Gary Sinise's voice was perfect for this content
The narative was interesting and funny.
This was a first but he reads very well.
When Steinbeck is describing the bustle and intensity of the factory towns of the midwest as he passes by and it made me think that if he drove past now most would be almost deralict ghost towns.
First of all I should say that I drove around the country alone in a Van approximately 1970. I think this book was one of the reasons I did it. I was approximately 23 years old at the time. It was Just like he says in the book:
you don't take the trip, the trip takes you.
I have now reread it at the age of 66. At this time in my life it was pleasant, albeit somewhat rambling, containing some humor, some profound insights, some lighter insightful comments and some parts that made the book longer without adding value at least to me.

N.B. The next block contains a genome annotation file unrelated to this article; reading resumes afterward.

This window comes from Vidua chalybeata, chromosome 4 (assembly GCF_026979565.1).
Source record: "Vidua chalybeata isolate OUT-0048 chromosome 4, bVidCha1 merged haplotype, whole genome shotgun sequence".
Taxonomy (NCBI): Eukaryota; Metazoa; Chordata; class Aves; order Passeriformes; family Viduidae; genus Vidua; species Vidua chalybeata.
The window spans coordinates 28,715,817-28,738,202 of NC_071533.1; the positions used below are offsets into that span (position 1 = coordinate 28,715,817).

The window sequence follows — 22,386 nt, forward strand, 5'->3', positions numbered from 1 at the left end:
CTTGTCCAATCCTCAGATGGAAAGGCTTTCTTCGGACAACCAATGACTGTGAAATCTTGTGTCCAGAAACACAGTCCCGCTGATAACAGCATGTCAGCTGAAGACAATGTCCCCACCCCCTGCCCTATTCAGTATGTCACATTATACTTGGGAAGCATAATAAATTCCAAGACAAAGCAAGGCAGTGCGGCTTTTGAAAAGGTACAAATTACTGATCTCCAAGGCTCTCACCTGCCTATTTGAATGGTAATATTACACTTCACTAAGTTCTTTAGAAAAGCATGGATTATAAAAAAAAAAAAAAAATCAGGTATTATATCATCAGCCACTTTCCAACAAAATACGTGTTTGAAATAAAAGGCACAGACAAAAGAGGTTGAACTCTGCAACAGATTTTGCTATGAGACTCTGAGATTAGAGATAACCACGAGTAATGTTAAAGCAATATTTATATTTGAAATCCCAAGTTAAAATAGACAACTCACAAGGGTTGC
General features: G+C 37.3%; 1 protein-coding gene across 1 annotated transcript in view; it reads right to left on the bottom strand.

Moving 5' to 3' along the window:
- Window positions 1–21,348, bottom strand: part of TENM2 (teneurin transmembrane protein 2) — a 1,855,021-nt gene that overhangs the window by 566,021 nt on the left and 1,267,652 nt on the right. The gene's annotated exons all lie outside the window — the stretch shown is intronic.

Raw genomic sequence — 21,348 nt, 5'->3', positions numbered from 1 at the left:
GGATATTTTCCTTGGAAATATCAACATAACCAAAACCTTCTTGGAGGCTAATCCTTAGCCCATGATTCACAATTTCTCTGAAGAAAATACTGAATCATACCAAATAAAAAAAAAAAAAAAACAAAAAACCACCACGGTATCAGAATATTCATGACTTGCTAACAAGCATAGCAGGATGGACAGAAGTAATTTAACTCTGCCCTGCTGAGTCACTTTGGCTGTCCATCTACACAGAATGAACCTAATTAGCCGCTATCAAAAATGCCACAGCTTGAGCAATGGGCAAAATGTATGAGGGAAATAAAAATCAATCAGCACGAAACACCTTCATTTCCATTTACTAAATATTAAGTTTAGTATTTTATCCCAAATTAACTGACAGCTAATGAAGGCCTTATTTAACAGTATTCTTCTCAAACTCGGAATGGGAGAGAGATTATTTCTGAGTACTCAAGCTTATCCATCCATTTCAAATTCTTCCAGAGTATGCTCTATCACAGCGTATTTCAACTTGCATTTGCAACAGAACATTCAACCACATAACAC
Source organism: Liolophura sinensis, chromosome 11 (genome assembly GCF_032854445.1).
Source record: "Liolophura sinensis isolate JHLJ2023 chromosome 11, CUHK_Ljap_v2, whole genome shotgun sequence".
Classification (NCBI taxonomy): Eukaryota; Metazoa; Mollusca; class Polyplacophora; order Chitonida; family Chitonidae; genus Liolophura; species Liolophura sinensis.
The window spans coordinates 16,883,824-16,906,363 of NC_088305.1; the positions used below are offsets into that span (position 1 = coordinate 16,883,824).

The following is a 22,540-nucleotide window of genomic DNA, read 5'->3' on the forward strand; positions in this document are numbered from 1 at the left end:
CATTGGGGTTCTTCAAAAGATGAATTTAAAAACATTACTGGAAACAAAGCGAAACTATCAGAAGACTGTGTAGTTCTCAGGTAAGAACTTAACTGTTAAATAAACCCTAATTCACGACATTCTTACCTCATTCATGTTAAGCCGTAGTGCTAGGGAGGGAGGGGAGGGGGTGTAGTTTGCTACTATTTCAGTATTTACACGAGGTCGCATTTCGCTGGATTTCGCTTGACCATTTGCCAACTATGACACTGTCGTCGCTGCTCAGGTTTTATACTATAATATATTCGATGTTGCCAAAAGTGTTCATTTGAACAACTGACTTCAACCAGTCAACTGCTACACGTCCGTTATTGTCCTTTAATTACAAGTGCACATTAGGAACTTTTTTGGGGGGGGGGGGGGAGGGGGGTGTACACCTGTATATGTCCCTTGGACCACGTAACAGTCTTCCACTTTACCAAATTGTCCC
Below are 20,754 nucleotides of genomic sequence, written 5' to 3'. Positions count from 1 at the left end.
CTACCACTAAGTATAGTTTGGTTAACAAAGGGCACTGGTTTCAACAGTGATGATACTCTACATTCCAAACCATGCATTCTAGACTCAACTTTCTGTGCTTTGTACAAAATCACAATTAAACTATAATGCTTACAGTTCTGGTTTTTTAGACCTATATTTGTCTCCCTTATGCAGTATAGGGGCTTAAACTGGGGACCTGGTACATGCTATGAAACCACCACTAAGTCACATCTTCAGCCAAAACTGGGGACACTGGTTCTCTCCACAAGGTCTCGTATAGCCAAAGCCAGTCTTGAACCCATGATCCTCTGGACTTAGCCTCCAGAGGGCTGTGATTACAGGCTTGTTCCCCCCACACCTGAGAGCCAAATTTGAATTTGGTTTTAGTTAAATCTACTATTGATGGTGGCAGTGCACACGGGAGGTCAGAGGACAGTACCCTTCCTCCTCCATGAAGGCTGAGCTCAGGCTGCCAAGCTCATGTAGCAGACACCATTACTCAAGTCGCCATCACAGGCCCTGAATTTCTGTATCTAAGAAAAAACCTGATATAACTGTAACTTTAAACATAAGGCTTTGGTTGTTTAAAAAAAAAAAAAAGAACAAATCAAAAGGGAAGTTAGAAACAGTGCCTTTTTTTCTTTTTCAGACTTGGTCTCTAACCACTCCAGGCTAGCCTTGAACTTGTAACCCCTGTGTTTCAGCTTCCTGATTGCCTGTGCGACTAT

I think not. There is really no story to it. While some of the observations are interesting, his trip happened a long time ago and much seems dated. Having said this my number one piece of advice for young people who are single is to save up a little money and drive around the country, or at least out west (I live in Ohio) so they can have their own experience of this type. However, I am not sure a 23 year old today would read this book and get filled with desire to save a few bucks and drive their car alone around the country. Perhaps If I run into a recently retired friend who is hinting about doing something like this I can suggest he read this book.
for me, yes. for the average reader, no
Hearing descriptive writing of the characters Steinbeck encounters.
Charley, the poodle